Racket Contracts With Blame 2326 words drafted on February 18, 2018.
The idea of a contract isn’t all that different from a type, since both are used to describe the shape of data. However, due to the dynamic nature of contracts they can describe much more than just shape. The three main differences are that:
- Contracts are dynamic, telling you what went wrong at run-time.
- Contracts are opt-in. Without getting into gradual type systems, this is generally not the case with type systems.
- In general, a contract system is a system of predicate checks with smart errors.
I strongly recommend following along with these examples either in
DrRacket, or the
In learning to program Racket you may not write a single contract, but you will definetly use them. This is because most of the functions (and data) you’ll build with have contracts, and when something goes wrong it’s the contracts that will tell you where. This is because contracts in Racket know how to blame the correct party, providing you with very helpful error messages. Consider the following, where I try to add one to a string:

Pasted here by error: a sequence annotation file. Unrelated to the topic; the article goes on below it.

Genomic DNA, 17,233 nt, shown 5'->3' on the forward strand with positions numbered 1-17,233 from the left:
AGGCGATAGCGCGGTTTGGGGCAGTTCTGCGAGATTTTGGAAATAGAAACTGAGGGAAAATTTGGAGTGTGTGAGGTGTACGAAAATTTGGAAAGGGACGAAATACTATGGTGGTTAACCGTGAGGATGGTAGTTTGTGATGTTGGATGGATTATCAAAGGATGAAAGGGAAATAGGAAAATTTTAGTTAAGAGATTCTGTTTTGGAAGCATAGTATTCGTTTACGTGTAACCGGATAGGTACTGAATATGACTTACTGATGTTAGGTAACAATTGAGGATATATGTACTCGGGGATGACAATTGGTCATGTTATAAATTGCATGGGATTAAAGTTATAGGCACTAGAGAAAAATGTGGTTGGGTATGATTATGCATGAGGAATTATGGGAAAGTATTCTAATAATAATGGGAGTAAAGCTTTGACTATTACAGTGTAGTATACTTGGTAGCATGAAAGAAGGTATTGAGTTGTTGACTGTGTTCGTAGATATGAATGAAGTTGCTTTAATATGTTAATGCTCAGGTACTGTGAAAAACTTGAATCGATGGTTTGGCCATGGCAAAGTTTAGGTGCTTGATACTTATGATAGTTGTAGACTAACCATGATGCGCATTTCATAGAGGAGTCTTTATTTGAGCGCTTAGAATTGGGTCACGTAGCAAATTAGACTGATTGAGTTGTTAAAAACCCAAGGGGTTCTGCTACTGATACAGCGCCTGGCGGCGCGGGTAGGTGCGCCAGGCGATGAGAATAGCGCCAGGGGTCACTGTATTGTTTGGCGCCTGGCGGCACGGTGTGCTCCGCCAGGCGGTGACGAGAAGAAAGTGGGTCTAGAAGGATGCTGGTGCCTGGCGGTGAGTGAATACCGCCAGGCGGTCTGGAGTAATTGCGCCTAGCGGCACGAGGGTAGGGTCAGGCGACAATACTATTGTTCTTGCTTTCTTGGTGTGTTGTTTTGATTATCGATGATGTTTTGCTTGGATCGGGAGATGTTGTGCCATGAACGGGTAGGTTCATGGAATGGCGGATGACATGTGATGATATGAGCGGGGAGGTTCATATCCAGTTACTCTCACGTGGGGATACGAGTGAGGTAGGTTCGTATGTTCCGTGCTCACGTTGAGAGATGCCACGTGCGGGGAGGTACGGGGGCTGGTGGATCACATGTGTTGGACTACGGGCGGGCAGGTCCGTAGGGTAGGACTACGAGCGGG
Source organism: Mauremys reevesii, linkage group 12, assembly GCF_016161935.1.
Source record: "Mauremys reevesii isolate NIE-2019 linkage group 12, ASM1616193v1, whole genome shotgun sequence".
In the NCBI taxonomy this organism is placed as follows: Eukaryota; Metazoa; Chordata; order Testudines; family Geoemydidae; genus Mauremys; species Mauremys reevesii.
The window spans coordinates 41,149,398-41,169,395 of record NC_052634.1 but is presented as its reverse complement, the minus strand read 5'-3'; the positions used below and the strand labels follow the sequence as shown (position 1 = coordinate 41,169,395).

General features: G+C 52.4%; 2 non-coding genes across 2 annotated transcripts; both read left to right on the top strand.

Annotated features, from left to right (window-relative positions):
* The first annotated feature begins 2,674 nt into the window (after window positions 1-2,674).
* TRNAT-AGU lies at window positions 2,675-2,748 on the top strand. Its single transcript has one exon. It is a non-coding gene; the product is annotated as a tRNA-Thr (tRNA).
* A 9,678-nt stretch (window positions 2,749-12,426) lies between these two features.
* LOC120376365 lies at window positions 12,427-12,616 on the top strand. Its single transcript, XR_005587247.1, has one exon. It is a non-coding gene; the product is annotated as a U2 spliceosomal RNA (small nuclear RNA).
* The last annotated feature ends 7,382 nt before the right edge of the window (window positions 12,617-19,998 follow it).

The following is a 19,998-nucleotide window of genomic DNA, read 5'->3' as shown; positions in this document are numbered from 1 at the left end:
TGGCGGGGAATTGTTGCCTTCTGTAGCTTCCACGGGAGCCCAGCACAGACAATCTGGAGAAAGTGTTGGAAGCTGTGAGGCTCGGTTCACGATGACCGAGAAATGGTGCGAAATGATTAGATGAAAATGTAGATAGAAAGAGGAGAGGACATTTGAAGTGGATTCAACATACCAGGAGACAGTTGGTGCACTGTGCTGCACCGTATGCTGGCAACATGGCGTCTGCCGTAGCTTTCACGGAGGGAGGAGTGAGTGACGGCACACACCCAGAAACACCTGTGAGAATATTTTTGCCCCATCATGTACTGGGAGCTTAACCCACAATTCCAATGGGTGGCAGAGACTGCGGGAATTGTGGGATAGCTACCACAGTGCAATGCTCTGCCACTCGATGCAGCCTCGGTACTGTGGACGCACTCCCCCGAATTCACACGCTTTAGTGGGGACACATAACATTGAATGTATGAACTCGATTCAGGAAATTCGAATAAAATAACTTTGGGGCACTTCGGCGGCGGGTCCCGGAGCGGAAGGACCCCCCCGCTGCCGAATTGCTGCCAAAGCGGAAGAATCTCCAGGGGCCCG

I get a run-time error, much like a type error.
; add1: contract violation ; expected: number? ; given: "hi"
This is because
add1 has the following contract assigned to it:
(-> number? number?)
This looks like a more normal type if you remember that Racket is a prefix
notation language. If it helps you, think of that contract as
number?. In the rest of this post, I want to dive into contracts in more
Defining Data with a Contract
Typically contracts are attached at module bounderies. A module in Racket can
provide an item for use in other modules, and attach a contract to each item
in the process. However, it is also posible to create data with contracts
within a module. These are contracts with nested contract bounderies. We’ll
be using these in this post, to avoid talking about modules too much.
We’ll be using
define/contract to define an item with a contract directly. We
can define items just like with
define but with an additional
as it’s 2nd argument. For example:
; Define `add2` with a contract of it's own. (define/contract (add2 n) (-> number? number?) (+ n 2)) (add2 0) 2 (add2 "foo") ; add2: contract violation ; expected: number? ; given: "foo" ; in: the 1st argument of ; (-> number? number?) ; contract from: (function add2) ; blaming: top-level ; (assuming the contract is correct)
Compared to a
define implementation of